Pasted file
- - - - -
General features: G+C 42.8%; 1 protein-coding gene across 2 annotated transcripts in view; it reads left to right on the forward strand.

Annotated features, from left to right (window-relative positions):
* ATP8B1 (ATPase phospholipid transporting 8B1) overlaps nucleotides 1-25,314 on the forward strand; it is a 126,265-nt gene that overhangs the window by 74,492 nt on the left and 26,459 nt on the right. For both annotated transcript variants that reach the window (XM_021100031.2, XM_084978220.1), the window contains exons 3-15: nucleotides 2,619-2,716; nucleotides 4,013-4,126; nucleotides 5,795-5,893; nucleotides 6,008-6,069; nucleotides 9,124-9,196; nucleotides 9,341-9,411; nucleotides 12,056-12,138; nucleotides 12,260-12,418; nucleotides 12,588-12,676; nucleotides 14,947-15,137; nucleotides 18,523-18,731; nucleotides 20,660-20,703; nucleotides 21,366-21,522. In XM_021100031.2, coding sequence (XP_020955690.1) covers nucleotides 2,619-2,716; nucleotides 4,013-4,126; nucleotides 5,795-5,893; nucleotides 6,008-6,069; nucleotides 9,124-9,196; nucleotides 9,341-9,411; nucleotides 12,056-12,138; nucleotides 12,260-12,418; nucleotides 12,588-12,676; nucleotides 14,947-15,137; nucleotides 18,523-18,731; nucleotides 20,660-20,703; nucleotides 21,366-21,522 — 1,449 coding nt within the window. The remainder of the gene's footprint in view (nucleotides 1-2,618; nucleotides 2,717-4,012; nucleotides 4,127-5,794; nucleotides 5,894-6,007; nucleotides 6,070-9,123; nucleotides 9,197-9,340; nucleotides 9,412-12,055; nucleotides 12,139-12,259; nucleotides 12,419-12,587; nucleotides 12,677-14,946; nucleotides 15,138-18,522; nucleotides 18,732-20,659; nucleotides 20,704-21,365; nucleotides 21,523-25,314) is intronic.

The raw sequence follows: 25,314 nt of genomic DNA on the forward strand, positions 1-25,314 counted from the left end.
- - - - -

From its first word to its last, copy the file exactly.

General features: G+C 42.8%; 1 protein-coding gene across 2 annotated transcripts in view; it reads left to right on the forward strand.

Annotated features, from left to right (window-relative positions):
* ATP8B1 (ATPase phospholipid transporting 8B1) overlaps nucleotides 1-25,314 on the forward strand; it is a 126,265-nt gene that overhangs the window by 74,492 nt on the left and 26,459 nt on the right. For both annotated transcript variants that reach the window (XM_021100031.2, XM_084978220.1), the window contains exons 3-15: nucleotides 2,619-2,716; nucleotides 4,013-4,126; nucleotides 5,795-5,893; nucleotides 6,008-6,069; nucleotides 9,124-9,196; nucleotides 9,341-9,411; nucleotides 12,056-12,138; nucleotides 12,260-12,418; nucleotides 12,588-12,676; nucleotides 14,947-15,137; nucleotides 18,523-18,731; nucleotides 20,660-20,703; nucleotides 21,366-21,522. In XM_021100031.2, coding sequence (XP_020955690.1) covers nucleotides 2,619-2,716; nucleotides 4,013-4,126; nucleotides 5,795-5,893; nucleotides 6,008-6,069; nucleotides 9,124-9,196; nucleotides 9,341-9,411; nucleotides 12,056-12,138; nucleotides 12,260-12,418; nucleotides 12,588-12,676; nucleotides 14,947-15,137; nucleotides 18,523-18,731; nucleotides 20,660-20,703; nucleotides 21,366-21,522 — 1,449 coding nt within the window. The remainder of the gene's footprint in view (nucleotides 1-2,618; nucleotides 2,717-4,012; nucleotides 4,127-5,794; nucleotides 5,894-6,007; nucleotides 6,070-9,123; nucleotides 9,197-9,340; nucleotides 9,412-12,055; nucleotides 12,139-12,259; nucleotides 12,419-12,587; nucleotides 12,677-14,946; nucleotides 15,138-18,522; nucleotides 18,732-20,659; nucleotides 20,704-21,365; nucleotides 21,523-25,314) is intronic.

The raw sequence follows: 25,314 nt of genomic DNA on the forward strand, positions 1-25,314 counted from the left end.